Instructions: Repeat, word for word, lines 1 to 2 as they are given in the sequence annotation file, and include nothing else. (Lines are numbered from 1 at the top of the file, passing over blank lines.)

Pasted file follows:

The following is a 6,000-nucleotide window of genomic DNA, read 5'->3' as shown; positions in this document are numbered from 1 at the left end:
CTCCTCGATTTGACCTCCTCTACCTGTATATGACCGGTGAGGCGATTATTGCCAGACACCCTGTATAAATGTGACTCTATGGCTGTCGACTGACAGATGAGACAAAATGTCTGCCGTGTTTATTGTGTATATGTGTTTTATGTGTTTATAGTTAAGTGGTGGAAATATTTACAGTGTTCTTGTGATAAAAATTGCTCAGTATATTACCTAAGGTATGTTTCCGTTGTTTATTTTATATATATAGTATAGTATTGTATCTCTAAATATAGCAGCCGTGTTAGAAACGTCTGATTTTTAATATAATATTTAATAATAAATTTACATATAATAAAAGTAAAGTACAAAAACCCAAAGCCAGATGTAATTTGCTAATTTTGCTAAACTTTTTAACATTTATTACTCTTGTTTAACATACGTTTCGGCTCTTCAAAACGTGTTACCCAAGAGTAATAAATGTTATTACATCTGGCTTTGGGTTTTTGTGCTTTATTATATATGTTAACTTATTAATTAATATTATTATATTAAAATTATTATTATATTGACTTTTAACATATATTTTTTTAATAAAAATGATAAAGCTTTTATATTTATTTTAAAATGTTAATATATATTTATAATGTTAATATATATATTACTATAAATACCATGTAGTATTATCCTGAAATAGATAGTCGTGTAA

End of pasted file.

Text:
The following is a 6,000-nucleotide window of genomic DNA, read 5'->3' as shown; positions in this document are numbered from 1 at the left end:
CTCCTCGATTTGACCTCCTCTACCTGTATATGACCGGTGAGGCGATTATTGCCAGACACCCTGTATAAATGTGACTCTATGGCTGTCGACTGACAGATGAGACAAAATGTCTGCCGTGTTTATTGTGTATATGTGTTTTATGTGTTTATAGTTAAGTGGTGGAAATATTTACAGTGTTCTTGTGATAAAAATTGCTCAGTATATTACCTAAGGTATGTTTCCGTTGTTTATTTTATATATATAGTATAGTATTGTATCTCTAAATATAGCAGCCGTGTTAGAAACGTCTGATTTTTAATATAATATTTAATAATAAATTTACATATAATAAAAGTAAAGTACAAAAACCCAAAGCCAGATGTAATTTGCTAATTTTGCTAAACTTTTTAACATTTATTACTCTTGTTTAACATACGTTTCGGCTCTTCAAAACGTGTTACCCAAGAGTAATAAATGTTATTACATCTGGCTTTGGGTTTTTGTGCTTTATTATATATGTTAACTTATTAATTAATATTATTATATTAAAATTATTATTATATTGACTTTTAACATATATTTTTTTAATAAAAATGATAAAGCTTTTATATTTATTTTAAAATGTTAATATATATTTATAATGTTAATATATATATTACTATAAATACCATGTAGTATTATCCTGAAATAGATAGTCGTGTAA